I have had XX1 AXS since April. I agree with Jonathan that it is the best shifting that I have ever had on a MTB- quick, reliable, always perfect. I don’t agree with the ergo concerns. When I first got it I would have agreed that is was slightly awkward. However, after playing around with the placing of the shifter I have it set up where it feels perfectly natural and I don’t even need to think about shifting. The click could be a little more pronounced but I have never mis-shifted because of it. Depending on how you like your lever placed your mileage may vary. I don’t see it as a reason to wait. The only thing that would really change is the paddle itself. It wouldn’t surprise me if replacement paddles in different shapes start being offered by SRAM and others in the future. Again, I think that the shifting is so good that I wouldn’t wait because of the shifter.
Install and setup was super easy. Total install time including installing a new chain was well under an hour. Adjusting the derailleur was under 10 minutes and I haven’t touched it since. Battery life seems way longer than SRAM suggests.
Eagle AXS is amazing, glad it wasn’t over hyped! Went on a 3 hour wet, sandy and dirty MTB ride today and it performed flawlessly. I’m already convinced I can never go back to mechanical. Not to mention the ease of setup.
Loving the trigger button, I use that almost exclusively to up shift (harder gear), find it easier/quicker than the toggle up. Also couldn’t be happier with the long hold to go multiple shifts. In MI the trails are so punchy that I regularly have to grab or drop 4+ gears and AXS does so with no problem, even under tension.
Bonus feature is having which gear I’m in as a visual representation on my Wahoo Bolt. Then post ride it gives me gear analysis, apparently I favor 32 x 28. I may set up my trainer the same way if that’s a consistent theme for my MTB rides.
As long as AXS performs this well long term, I’m sold on this product.
It’s absolutely amazing, I will never have cable shifting again. The shifting is flawless all the time and no matter the conditions. The actual shifter/controller can take some getting used to, but once you get it dialed it quickly becomes second nature.
I’ve had my X01 AXS for a few hundred miles (GX should be the same). It’s a slick setup having just brake hoses not he bike, I like the little zip zip sounds. Shifting is consistent, but consistently not as smooth as my Shimano road. That being said, I would never go back to mechanical especially on an MTB where the cable housings become a home for dirt, water, and crappy shifting. Ive used both the original rocker paddle and the new one, and like both, not sure which I prefer but using the newer version at this time. I’ve had a few things bounce off the derailleur, and landed on the drive side during a fall, bent the hanger but the derailleur was perfect. If Shimano had Di2 XT/XTR I would have gone that way, as the wireless is really not a selling point for me. I think down the road when I wear out the hardware, I will pair the AXS to an XT/XTR cassette/chain/ring for the best of both worlds.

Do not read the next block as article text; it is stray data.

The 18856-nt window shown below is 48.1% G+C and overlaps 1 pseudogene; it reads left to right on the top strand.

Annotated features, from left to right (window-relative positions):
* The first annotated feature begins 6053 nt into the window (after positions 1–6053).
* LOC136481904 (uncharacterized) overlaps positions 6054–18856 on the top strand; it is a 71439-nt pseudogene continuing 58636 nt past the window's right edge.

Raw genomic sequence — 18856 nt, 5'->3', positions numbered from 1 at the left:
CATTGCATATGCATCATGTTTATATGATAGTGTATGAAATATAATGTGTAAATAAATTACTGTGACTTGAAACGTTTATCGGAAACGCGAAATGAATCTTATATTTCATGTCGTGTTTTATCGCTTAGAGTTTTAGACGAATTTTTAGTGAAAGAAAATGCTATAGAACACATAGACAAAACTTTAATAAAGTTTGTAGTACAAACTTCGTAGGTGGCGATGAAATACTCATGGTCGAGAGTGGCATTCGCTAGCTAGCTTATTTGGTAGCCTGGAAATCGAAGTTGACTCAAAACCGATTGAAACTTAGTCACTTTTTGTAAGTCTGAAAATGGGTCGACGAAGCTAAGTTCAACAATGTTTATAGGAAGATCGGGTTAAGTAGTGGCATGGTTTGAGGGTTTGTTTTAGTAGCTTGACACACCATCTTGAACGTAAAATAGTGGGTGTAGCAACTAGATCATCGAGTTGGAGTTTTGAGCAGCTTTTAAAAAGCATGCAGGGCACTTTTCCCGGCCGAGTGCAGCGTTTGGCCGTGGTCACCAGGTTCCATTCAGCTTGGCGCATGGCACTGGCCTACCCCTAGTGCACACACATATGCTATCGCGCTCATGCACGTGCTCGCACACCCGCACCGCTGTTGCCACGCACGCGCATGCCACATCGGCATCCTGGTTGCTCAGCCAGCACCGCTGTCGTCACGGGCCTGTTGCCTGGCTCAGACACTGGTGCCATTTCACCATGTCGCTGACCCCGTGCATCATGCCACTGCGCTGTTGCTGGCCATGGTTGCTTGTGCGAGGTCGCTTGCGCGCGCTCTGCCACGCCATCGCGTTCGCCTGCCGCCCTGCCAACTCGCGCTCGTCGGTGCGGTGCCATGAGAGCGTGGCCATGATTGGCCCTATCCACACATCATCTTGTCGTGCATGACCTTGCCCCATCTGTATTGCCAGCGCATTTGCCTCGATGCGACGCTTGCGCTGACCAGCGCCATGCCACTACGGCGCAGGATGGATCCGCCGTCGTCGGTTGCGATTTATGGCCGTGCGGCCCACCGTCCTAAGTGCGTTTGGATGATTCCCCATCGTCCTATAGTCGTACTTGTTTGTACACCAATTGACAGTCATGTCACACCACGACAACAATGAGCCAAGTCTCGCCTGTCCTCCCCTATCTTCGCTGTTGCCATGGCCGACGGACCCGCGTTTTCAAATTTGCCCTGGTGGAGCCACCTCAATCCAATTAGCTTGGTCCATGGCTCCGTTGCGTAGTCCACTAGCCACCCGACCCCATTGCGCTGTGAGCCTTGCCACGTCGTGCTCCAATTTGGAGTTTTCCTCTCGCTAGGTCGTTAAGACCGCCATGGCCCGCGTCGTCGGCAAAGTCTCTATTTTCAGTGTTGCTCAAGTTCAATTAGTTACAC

I like it a lot, more because it is one less cable to fish through the frame and replace 2x a year. I just swapped back to the original paddle as the new rocker paddle didn’t work in any position I put it in. Just didn’t like it at all.
It’s been amazing and I’ll never go back to mechanical. Due to racing (many washouts and crashes landing drive side) going on MTB vacations to CO, UT and Scotland, at some point I bent the parallelogram of the AXS derailleur. The scratches on it were numerous. It caused a few gears to not shift perfect. So after months of trouble shooting I recently had to replace it.
I think it is very worthwhile for gravel at the least. the 10-50 & 10-52 are overkill for lots of riders, and having a tighter span on steps would be preferred when a common 1x gravel is running a 40t or 42t, that 10-44 gives you a decent “under-gear” while keeping top end good, and cutting % steps between shifts to something more akin to roadie ratios.
Seems like a win for that at the very least. Not sure it will have the same draw for MTB XC, and I don’t think it even needs it. With the push towards and expansion of gravel, SRAM has a giant gulf between even the WIDE AXS road stuff and the super side MTB AXS. This seems to be aimed at filling that and from minimal info, I think it can do that well.